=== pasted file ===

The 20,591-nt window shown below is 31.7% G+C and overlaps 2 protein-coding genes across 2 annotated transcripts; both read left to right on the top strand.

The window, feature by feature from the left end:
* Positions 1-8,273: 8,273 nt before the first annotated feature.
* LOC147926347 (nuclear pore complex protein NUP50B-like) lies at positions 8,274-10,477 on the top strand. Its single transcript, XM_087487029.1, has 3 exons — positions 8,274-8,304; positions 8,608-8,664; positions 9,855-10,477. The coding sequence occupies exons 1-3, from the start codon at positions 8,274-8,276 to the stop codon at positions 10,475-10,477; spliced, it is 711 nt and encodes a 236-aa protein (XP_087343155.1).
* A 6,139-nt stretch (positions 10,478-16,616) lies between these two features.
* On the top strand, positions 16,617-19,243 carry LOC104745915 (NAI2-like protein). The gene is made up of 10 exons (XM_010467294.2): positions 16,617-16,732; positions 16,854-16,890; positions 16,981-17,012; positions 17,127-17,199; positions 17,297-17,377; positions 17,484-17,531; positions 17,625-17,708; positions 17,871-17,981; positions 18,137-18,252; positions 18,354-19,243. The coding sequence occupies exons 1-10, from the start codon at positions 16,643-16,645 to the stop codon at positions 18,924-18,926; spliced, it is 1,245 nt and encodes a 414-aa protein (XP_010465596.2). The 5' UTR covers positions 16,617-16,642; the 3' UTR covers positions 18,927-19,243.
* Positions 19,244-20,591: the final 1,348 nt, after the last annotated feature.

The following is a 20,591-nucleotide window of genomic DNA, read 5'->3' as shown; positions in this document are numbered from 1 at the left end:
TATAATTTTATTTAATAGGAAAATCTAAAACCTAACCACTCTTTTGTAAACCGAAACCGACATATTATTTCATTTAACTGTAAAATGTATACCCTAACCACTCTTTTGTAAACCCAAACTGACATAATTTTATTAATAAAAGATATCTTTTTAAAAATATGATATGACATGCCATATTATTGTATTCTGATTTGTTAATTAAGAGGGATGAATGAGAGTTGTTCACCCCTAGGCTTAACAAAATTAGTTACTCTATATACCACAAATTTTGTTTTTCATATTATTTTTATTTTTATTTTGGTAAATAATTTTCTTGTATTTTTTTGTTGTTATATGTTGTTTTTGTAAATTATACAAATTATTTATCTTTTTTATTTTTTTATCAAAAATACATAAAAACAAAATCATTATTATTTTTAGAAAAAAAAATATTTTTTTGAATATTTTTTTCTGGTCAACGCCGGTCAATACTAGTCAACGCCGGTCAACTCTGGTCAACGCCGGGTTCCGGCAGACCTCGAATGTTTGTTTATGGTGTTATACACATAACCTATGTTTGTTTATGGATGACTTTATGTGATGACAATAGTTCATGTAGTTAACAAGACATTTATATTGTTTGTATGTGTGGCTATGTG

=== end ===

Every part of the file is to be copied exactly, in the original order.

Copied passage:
The 20,591-nt window shown below is 31.7% G+C and overlaps 2 protein-coding genes across 2 annotated transcripts; both read left to right on the top strand.

The window, feature by feature from the left end:
* Positions 1-8,273: 8,273 nt before the first annotated feature.
* LOC147926347 (nuclear pore complex protein NUP50B-like) lies at positions 8,274-10,477 on the top strand. Its single transcript, XM_087487029.1, has 3 exons — positions 8,274-8,304; positions 8,608-8,664; positions 9,855-10,477. The coding sequence occupies exons 1-3, from the start codon at positions 8,274-8,276 to the stop codon at positions 10,475-10,477; spliced, it is 711 nt and encodes a 236-aa protein (XP_087343155.1).
* A 6,139-nt stretch (positions 10,478-16,616) lies between these two features.
* On the top strand, positions 16,617-19,243 carry LOC104745915 (NAI2-like protein). The gene is made up of 10 exons (XM_010467294.2): positions 16,617-16,732; positions 16,854-16,890; positions 16,981-17,012; positions 17,127-17,199; positions 17,297-17,377; positions 17,484-17,531; positions 17,625-17,708; positions 17,871-17,981; positions 18,137-18,252; positions 18,354-19,243. The coding sequence occupies exons 1-10, from the start codon at positions 16,643-16,645 to the stop codon at positions 18,924-18,926; spliced, it is 1,245 nt and encodes a 414-aa protein (XP_010465596.2). The 5' UTR covers positions 16,617-16,642; the 3' UTR covers positions 18,927-19,243.
* Positions 19,244-20,591: the final 1,348 nt, after the last annotated feature.

The following is a 20,591-nucleotide window of genomic DNA, read 5'->3' as shown; positions in this document are numbered from 1 at the left end:
TATAATTTTATTTAATAGGAAAATCTAAAACCTAACCACTCTTTTGTAAACCGAAACCGACATATTATTTCATTTAACTGTAAAATGTATACCCTAACCACTCTTTTGTAAACCCAAACTGACATAATTTTATTAATAAAAGATATCTTTTTAAAAATATGATATGACATGCCATATTATTGTATTCTGATTTGTTAATTAAGAGGGATGAATGAGAGTTGTTCACCCCTAGGCTTAACAAAATTAGTTACTCTATATACCACAAATTTTGTTTTTCATATTATTTTTATTTTTATTTTGGTAAATAATTTTCTTGTATTTTTTTGTTGTTATATGTTGTTTTTGTAAATTATACAAATTATTTATCTTTTTTATTTTTTTATCAAAAATACATAAAAACAAAATCATTATTATTTTTAGAAAAAAAAATATTTTTTTGAATATTTTTTTCTGGTCAACGCCGGTCAATACTAGTCAACGCCGGTCAACTCTGGTCAACGCCGGGTTCCGGCAGACCTCGAATGTTTGTTTATGGTGTTATACACATAACCTATGTTTGTTTATGGATGACTTTATGTGATGACAATAGTTCATGTAGTTAACAAGACATTTATATTGTTTGTATGTGTGGCTATGTG